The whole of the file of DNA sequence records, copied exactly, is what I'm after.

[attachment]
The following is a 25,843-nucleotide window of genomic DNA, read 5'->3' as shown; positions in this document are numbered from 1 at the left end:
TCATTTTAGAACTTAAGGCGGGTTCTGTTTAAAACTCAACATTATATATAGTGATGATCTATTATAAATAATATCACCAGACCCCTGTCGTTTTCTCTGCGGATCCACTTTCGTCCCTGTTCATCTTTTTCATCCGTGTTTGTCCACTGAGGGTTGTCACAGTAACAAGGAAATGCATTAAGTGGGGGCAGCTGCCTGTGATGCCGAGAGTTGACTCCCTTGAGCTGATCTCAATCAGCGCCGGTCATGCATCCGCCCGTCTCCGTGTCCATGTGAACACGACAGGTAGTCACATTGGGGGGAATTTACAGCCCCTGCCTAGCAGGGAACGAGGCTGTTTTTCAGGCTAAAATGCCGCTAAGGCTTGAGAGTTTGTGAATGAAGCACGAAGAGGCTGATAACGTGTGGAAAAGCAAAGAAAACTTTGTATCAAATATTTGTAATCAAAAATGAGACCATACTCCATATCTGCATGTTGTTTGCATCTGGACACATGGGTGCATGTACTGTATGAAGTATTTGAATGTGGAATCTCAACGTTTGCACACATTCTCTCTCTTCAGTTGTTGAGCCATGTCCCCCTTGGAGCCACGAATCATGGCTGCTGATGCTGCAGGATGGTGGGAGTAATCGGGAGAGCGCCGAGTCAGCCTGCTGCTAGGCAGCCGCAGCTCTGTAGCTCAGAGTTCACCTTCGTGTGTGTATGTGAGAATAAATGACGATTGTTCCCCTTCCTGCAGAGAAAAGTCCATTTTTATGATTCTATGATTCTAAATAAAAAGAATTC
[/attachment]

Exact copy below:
The following is a 25,843-nucleotide window of genomic DNA, read 5'->3' as shown; positions in this document are numbered from 1 at the left end:
TCATTTTAGAACTTAAGGCGGGTTCTGTTTAAAACTCAACATTATATATAGTGATGATCTATTATAAATAATATCACCAGACCCCTGTCGTTTTCTCTGCGGATCCACTTTCGTCCCTGTTCATCTTTTTCATCCGTGTTTGTCCACTGAGGGTTGTCACAGTAACAAGGAAATGCATTAAGTGGGGGCAGCTGCCTGTGATGCCGAGAGTTGACTCCCTTGAGCTGATCTCAATCAGCGCCGGTCATGCATCCGCCCGTCTCCGTGTCCATGTGAACACGACAGGTAGTCACATTGGGGGGAATTTACAGCCCCTGCCTAGCAGGGAACGAGGCTGTTTTTCAGGCTAAAATGCCGCTAAGGCTTGAGAGTTTGTGAATGAAGCACGAAGAGGCTGATAACGTGTGGAAAAGCAAAGAAAACTTTGTATCAAATATTTGTAATCAAAAATGAGACCATACTCCATATCTGCATGTTGTTTGCATCTGGACACATGGGTGCATGTACTGTATGAAGTATTTGAATGTGGAATCTCAACGTTTGCACACATTCTCTCTCTTCAGTTGTTGAGCCATGTCCCCCTTGGAGCCACGAATCATGGCTGCTGATGCTGCAGGATGGTGGGAGTAATCGGGAGAGCGCCGAGTCAGCCTGCTGCTAGGCAGCCGCAGCTCTGTAGCTCAGAGTTCACCTTCGTGTGTGTATGTGAGAATAAATGACGATTGTTCCCCTTCCTGCAGAGAAAAGTCCATTTTTATGATTCTATGATTCTAAATAAAAAGAATTC